Cracked paw skin What happens: Cracked paws on a Chihuahua is always a second or third stage to something less severe, most often drying or peeling, but in some cases, the paws can crack due to excessive walking on rough terrain or acute reaction to damaging elements chemicals.

What to do: If minor to moderate, a healing cream can resolve to crack. Improvement may be seen within a day and depending on the severity of the cracking, it may be completely resolved within a week or two. See ahead under Paw Protection and Treatment. If the cracks are deep with active bleeding or pus, this is a red flag that a vet visit is needed. Lick dermatitis, also known as lick granuloma What to know: Just about any paw irritation or injury can cause a dog to lick the paws. When this attention to the paws is continual, it can lead to sores, inflammation, and/or thinning hairs on areas. Though much rarer, stress or boredom can also be at the root of this. If the skin cracks open, this can leave it vulnerable to infection.

Effort should be put into identifying the underlying cause. This may range from allergies to contact irritants to stress from being home alone. If the paws appear to be very itchy, use an anti-itch spray. Details ahead under Paw Protection and Treatment. If sores are minor, apply a healing cream. Details ahead under Paw Protection and Treatment. For moderate to severe lick dermatitis, veterinary treatment will be needed. This may include anti-inflammatory medications and antibiotics. Smelly paws What to know: If your Chihuahua’s paws have a strong musty odor or one that can be equated with corn chips, chances are high that this is due to a skin yeast infection. This can develop between the toes where it is dark and warm and commonly develops if the paws stay wet. Most yeast infections cause moderate to intense itching, which may result in near-obsessive licking or chewing at the paws.

What to do: Many cases of yeast infection on a Chihuahua’s paws can be treated at home via an anti-fungal spray. A product with chlorhexidine and ketoconazole can work well for this. A recommended one is Pet MD Antiseptic and Antifungal Medicated Spray which has both of these ingredients, as well as aloe and vitamin E to soothe paws while fighting the yeast. You’ll want to spray this onto the affected paws 3 times per day, making sure to get between the toes. Have one of those applications be at night right before your Chihuahua falls asleep. Do not allow your Chi to lick the paws until this is dry (about 10 minutes).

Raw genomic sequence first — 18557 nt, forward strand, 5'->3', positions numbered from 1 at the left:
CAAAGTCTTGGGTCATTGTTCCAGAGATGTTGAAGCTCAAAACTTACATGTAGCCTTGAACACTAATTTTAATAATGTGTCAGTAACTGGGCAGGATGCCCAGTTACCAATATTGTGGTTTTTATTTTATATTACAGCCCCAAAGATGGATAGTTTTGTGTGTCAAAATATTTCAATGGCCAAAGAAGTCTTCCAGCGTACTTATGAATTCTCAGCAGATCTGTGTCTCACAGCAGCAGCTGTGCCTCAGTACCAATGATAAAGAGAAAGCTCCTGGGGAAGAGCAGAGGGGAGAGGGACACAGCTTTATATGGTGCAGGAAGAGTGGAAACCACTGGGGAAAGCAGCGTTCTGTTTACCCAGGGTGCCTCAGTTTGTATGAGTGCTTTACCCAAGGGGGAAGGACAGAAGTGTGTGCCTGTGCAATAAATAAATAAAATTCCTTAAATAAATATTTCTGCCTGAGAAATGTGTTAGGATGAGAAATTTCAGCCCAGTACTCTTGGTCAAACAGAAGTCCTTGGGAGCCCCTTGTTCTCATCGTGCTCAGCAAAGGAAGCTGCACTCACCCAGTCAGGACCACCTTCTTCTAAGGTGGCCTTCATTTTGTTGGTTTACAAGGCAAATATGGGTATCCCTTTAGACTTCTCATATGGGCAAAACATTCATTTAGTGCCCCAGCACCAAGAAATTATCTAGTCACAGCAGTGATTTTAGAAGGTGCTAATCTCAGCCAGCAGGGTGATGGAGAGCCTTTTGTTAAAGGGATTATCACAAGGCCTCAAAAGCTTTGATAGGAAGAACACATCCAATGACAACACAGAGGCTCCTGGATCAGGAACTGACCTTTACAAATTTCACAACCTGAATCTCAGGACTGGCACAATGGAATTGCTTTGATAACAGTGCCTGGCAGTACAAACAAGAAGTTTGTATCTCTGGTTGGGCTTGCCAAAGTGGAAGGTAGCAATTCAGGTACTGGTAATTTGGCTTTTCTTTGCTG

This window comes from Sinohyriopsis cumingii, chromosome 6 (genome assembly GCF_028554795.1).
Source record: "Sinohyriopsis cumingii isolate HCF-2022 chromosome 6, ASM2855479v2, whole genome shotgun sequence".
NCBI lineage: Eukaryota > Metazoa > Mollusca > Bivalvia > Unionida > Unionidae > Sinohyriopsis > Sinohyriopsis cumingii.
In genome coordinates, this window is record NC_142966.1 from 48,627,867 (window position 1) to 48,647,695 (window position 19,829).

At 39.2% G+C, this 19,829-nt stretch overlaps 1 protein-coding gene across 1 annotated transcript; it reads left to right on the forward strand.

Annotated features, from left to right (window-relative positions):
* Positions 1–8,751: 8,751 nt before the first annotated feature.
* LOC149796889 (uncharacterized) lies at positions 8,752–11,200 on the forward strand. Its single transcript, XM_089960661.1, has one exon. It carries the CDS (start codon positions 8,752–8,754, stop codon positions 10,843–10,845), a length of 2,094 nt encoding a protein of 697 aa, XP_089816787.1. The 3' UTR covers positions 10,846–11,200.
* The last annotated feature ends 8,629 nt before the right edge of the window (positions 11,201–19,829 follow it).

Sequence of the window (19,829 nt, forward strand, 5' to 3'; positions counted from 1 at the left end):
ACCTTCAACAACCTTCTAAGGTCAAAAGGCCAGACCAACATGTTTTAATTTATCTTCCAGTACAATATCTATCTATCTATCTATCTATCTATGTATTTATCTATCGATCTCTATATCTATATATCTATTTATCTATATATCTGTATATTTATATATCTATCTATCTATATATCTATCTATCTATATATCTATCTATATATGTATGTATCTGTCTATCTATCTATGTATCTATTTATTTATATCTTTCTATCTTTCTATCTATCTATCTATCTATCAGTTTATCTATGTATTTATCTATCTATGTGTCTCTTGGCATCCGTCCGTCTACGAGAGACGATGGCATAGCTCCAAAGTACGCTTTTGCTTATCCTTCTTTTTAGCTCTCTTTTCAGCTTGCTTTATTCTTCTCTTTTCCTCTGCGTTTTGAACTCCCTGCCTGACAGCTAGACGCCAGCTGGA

To help avoid this in the future, try to not allow the paws to stay wet for very long. After baths or after walking in the rain, etc. dry the paws with a thin yet absorbent towel and then either blow-dry (low setting) between the toes or use cotton swabs to do so.

Recommended Paw Protection and Treatment If you want to keep your Chihuahua’s paws in good shape or if you need to resolve a paw issue, there are some fantastic all-natural organic products that do a great job. Let’s take a look:

To protect the paws: The #1 product to use on a regular basis, all-year-round to keep the paws in great shape is a quality paw wax.

A terrific one to use is Mushers Secret Pet Paw Protection Wax. This adds a layer of breathable protection from hot and cold surfaces, rough terrain, and irritants including chemicals and allergens, all while offering excellent traction. Another great thing about mushers is that it absorbs pretty quickly, in about just 10 seconds or so.

Depending on how much your Chihuahua walks and plays around outside, this should be applied every 1 to 2 weeks. Massage this in on each paw, taking care to cover all areas of the paw pads and be sure to work this in between the toes as well.

To stop itching on the paws: If your Chi’s paws are super-itchy due to allergies, irritants, or other, a quick-acting anti-itch spray can offer almost instant relief. For this, Bodhi Dog Anti Itch Oatmeal Spray is fantastic. This contains both baking soda and oatmeal which are two of the best all-natural ingredients to stop itching.

This can be used 3 to 4 times per day and be sure that the last application is right before your Chihuahua is ready to go to sleep.

To heal dry, peeling, or cracked paws, treat burns, and for sores: For minor to moderate issues, the aforementioned paw wax can resolve things. However, for serious cases, you may want to step things up a notch. One option is 4-Legger Organic Healing Balm.

This has an amazing plant-based blend of hemp oil and shea butter, along with calendula, St. John’s Wort, and Beeswax to offer rapid soothing and fast healing. This has zero additives and doesn’t even contain any added fragrance so that all the paws receive is what they need to quickly get better.

Another product that is a great choice because it can be used in the future for many common issues is ResQ Organics Pet Skin Treatment. This is packed with healing and soothing ingredients including aloe vera, shea butter, Manuka honey, coconut, olive oil, hemp oil, and a blend of vitamins. This stuff is not only amazing for cracked dry paws, but also for dried or cracked noses, and on any part of the body for burns, cuts, insect bites, any sort of cuts or sores, and hot spots (including those with thinning fur).

A Final Word Since paws can really take a beating and are exposed to so many elements, it’s important to take the time to protect your Chi’s paws and take quick action if you spot an issue.